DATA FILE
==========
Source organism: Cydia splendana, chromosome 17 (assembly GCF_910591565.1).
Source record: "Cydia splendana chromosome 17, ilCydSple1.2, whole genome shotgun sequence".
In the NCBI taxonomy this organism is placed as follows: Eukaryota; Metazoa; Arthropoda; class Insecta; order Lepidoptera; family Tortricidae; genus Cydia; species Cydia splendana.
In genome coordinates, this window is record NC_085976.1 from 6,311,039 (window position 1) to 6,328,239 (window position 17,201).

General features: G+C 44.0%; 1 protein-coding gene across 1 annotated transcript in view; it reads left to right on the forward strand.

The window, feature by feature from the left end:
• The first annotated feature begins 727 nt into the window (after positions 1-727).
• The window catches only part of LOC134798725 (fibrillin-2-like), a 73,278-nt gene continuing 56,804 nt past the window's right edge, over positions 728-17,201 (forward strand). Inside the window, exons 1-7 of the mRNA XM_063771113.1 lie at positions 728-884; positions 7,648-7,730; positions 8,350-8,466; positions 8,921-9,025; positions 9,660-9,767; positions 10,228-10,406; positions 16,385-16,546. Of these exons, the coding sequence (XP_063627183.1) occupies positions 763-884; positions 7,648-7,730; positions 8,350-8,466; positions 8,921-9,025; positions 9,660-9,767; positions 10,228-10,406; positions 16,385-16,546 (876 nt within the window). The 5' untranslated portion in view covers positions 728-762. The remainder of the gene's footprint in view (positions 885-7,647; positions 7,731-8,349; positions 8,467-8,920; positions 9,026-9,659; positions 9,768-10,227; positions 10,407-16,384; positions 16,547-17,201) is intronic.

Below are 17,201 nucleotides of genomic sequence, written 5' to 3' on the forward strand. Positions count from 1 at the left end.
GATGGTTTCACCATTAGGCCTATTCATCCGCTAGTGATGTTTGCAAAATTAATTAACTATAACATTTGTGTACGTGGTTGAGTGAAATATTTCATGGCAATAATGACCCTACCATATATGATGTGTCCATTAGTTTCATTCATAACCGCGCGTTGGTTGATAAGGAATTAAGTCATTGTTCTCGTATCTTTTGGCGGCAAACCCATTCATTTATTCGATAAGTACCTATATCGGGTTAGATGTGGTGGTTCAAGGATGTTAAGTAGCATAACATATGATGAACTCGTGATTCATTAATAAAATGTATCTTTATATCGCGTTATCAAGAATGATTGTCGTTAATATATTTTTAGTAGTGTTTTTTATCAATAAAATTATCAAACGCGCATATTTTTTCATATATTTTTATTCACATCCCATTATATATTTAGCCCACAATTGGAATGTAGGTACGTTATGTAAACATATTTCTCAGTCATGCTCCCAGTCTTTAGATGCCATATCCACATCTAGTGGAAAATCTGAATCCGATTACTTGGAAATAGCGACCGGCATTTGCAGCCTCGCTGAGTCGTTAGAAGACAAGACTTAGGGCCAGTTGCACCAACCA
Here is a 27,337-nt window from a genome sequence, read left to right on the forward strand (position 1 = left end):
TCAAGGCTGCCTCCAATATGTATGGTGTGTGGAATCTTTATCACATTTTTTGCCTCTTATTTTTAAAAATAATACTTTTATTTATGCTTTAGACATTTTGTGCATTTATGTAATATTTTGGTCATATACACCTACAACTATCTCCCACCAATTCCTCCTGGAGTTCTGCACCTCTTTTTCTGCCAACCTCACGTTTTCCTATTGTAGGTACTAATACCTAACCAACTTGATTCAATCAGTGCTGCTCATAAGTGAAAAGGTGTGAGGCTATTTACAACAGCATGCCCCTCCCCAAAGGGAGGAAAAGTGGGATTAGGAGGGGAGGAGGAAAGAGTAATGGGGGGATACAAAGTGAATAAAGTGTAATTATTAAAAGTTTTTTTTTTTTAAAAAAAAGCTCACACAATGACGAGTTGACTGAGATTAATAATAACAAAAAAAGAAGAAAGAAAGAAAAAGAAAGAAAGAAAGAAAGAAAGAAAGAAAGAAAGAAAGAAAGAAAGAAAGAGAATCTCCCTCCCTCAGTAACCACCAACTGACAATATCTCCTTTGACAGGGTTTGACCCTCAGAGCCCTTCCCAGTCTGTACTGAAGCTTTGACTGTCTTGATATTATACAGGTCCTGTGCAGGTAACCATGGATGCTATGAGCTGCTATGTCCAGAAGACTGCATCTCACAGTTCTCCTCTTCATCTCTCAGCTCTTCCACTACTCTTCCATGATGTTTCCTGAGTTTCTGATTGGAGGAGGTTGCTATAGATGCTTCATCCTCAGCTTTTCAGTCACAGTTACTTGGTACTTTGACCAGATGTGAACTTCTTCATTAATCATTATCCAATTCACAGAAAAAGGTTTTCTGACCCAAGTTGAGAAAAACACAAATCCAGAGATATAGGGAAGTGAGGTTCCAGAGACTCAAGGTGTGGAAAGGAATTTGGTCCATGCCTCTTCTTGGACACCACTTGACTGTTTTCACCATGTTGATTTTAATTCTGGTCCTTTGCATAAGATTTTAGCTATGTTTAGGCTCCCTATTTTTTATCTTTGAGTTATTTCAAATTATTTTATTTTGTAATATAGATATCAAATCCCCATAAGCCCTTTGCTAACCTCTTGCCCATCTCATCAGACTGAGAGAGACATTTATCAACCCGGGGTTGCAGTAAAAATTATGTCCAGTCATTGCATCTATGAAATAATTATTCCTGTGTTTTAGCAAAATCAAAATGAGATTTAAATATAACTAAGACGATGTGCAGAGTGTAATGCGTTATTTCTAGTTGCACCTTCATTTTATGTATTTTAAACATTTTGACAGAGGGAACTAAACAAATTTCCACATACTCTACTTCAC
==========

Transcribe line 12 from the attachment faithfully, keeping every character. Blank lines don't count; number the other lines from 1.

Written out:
TCAAGGCTGCCTCCAATATGTATGGTGTGTGGAATCTTTATCACATTTTTTGCCTCTTATTTTTAAAAATAATACTTTTATTTATGCTTTAGACATTTTGTGCATTTATGTAATATTTTGGTCATATACACCTACAACTATCTCCCACCAATTCCTCCTGGAGTTCTGCACCTCTTTTTCTGCCAACCTCACGTTTTCCTATTGTAGGTACTAATACCTAACCAACTTGATTCAATCAGTGCTGCTCATAAGTGAAAAGGTGTGAGGCTATTTACAACAGCATGCCCCTCCCCAAAGGGAGGAAAAGTGGGATTAGGAGGGGAGGAGGAAAGAGTAATGGGGGGATACAAAGTGAATAAAGTGTAATTATTAAAAGTTTTTTTTTTTTAAAAAAAAGCTCACACAATGACGAGTTGACTGAGATTAATAATAACAAAAAAAGAAGAAAGAAAGAAAAAGAAAGAAAGAAAGAAAGAAAGAAAGAAAGAAAGAAAGAAAGAAAGAAAGAGAATCTCCCTCCCTCAGTAACCACCAACTGACAATATCTCCTTTGACAGGGTTTGACCCTCAGAGCCCTTCCCAGTCTGTACTGAAGCTTTGACTGTCTTGATATTATACAGGTCCTGTGCAGGTAACCATGGATGCTATGAGCTGCTATGTCCAGAAGACTGCATCTCACAGTTCTCCTCTTCATCTCTCAGCTCTTCCACTACTCTTCCATGATGTTTCCTGAGTTTCTGATTGGAGGAGGTTGCTATAGATGCTTCATCCTCAGCTTTTCAGTCACAGTTACTTGGTACTTTGACCAGATGTGAACTTCTTCATTAATCATTATCCAATTCACAGAAAAAGGTTTTCTGACCCAAGTTGAGAAAAACACAAATCCAGAGATATAGGGAAGTGAGGTTCCAGAGACTCAAGGTGTGGAAAGGAATTTGGTCCATGCCTCTTCTTGGACACCACTTGACTGTTTTCACCATGTTGATTTTAATTCTGGTCCTTTGCATAAGATTTTAGCTATGTTTAGGCTCCCTATTTTTTATCTTTGAGTTATTTCAAATTATTTTATTTTGTAATATAGATATCAAATCCCCATAAGCCCTTTGCTAACCTCTTGCCCATCTCATCAGACTGAGAGAGACATTTATCAACCCGGGGTTGCAGTAAAAATTATGTCCAGTCATTGCATCTATGAAATAATTATTCCTGTGTTTTAGCAAAATCAAAATGAGATTTAAATATAACTAAGACGATGTGCAGAGTGTAATGCGTTATTTCTAGTTGCACCTTCATTTTATGTATTTTAAACATTTTGACAGAGGGAACTAAACAAATTTCCACATACTCTACTTCAC